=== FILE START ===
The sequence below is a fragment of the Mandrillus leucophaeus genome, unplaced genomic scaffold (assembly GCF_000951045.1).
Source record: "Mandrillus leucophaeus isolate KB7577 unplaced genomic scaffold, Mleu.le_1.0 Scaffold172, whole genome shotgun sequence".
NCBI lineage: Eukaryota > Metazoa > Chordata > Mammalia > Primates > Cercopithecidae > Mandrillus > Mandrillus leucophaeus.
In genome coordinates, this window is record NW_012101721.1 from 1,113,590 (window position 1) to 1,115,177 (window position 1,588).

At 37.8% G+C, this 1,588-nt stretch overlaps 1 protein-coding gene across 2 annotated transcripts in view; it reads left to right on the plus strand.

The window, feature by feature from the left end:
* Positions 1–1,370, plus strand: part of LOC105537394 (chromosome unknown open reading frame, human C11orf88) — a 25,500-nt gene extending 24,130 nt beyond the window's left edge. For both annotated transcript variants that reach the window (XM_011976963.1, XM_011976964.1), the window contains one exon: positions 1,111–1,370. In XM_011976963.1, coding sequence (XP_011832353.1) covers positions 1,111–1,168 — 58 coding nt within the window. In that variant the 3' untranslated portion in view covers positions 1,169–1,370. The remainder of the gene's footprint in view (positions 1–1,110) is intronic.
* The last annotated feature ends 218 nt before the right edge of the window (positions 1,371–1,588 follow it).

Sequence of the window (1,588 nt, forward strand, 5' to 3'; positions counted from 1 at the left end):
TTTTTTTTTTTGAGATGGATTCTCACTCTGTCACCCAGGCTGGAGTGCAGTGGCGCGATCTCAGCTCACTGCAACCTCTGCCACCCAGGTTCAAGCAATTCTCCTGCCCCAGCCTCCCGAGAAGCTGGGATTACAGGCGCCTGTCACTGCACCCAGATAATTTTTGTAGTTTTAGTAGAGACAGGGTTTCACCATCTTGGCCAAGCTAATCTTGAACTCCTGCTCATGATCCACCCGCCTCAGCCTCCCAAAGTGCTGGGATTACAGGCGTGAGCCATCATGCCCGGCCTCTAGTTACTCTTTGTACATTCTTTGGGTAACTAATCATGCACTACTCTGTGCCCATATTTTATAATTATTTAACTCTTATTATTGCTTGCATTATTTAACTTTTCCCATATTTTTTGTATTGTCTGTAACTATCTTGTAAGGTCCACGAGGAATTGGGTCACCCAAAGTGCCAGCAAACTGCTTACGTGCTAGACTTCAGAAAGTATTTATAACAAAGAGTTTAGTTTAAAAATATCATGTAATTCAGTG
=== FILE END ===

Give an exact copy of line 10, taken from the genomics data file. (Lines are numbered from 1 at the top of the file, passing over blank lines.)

TTTTTTTTTTTGAGATGGATTCTCACTCTGTCACCCAGGCTGGAGTGCAGTGGCGCGATCTCAGCTCACTGCAACCTCTGCCACCCAGGTTCAAGCAATTCTCCTGCCCCAGCCTCCCGAGAAGCTGGGATTACAGGCGCCTGTCACTGCACCCAGATAATTTTTGTAGTTTTAGTAGAGACAGGGTTTCACCATCTTGGCCAAGCTAATCTTGAACTCCTGCTCATGATCCACCCGCCTCAGCCTCCCAAAGTGCTGGGATTACAGGCGTGAGCCATCATGCCCGGCCTCTAGTTACTCTTTGTACATTCTTTGGGTAACTAATCATGCACTACTCTGTGCCCATATTTTATAATTATTTAACTCTTATTATTGCTTGCATTATTTAACTTTTCCCATATTTTTTGTATTGTCTGTAACTATCTTGTAAGGTCCACGAGGAATTGGGTCACCCAAAGTGCCAGCAAACTGCTTACGTGCTAGACTTCAGAAAGTATTTATAACAAAGAGTTTAGTTTAAAAATATCATGTAATTCAGTG